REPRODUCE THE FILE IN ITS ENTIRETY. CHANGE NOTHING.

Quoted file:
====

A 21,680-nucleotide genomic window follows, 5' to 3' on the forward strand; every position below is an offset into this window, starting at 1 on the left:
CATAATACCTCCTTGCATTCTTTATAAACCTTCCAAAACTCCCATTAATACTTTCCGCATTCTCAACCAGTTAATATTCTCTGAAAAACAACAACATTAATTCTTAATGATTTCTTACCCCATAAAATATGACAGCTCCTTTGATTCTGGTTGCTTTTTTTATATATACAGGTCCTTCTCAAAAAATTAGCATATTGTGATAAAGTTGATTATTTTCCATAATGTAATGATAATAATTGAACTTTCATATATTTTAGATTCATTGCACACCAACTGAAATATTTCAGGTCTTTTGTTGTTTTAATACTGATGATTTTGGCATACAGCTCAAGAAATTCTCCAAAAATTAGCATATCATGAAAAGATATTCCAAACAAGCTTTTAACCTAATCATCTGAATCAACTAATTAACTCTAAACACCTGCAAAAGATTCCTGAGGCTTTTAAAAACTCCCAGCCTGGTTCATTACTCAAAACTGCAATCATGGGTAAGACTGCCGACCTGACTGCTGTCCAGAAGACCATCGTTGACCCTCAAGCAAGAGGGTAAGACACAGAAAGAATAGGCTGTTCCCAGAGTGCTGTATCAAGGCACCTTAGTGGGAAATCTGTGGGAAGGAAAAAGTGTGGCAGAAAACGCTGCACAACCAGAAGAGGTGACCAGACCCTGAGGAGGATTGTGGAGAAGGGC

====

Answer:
A 21,680-nucleotide genomic window follows, 5' to 3' on the forward strand; every position below is an offset into this window, starting at 1 on the left:
CATAATACCTCCTTGCATTCTTTATAAACCTTCCAAAACTCCCATTAATACTTTCCGCATTCTCAACCAGTTAATATTCTCTGAAAAACAACAACATTAATTCTTAATGATTTCTTACCCCATAAAATATGACAGCTCCTTTGATTCTGGTTGCTTTTTTTATATATACAGGTCCTTCTCAAAAAATTAGCATATTGTGATAAAGTTGATTATTTTCCATAATGTAATGATAATAATTGAACTTTCATATATTTTAGATTCATTGCACACCAACTGAAATATTTCAGGTCTTTTGTTGTTTTAATACTGATGATTTTGGCATACAGCTCAAGAAATTCTCCAAAAATTAGCATATCATGAAAAGATATTCCAAACAAGCTTTTAACCTAATCATCTGAATCAACTAATTAACTCTAAACACCTGCAAAAGATTCCTGAGGCTTTTAAAAACTCCCAGCCTGGTTCATTACTCAAAACTGCAATCATGGGTAAGACTGCCGACCTGACTGCTGTCCAGAAGACCATCGTTGACCCTCAAGCAAGAGGGTAAGACACAGAAAGAATAGGCTGTTCCCAGAGTGCTGTATCAAGGCACCTTAGTGGGAAATCTGTGGGAAGGAAAAAGTGTGGCAGAAAACGCTGCACAACCAGAAGAGGTGACCAGACCCTGAGGAGGATTGTGGAGAAGGGC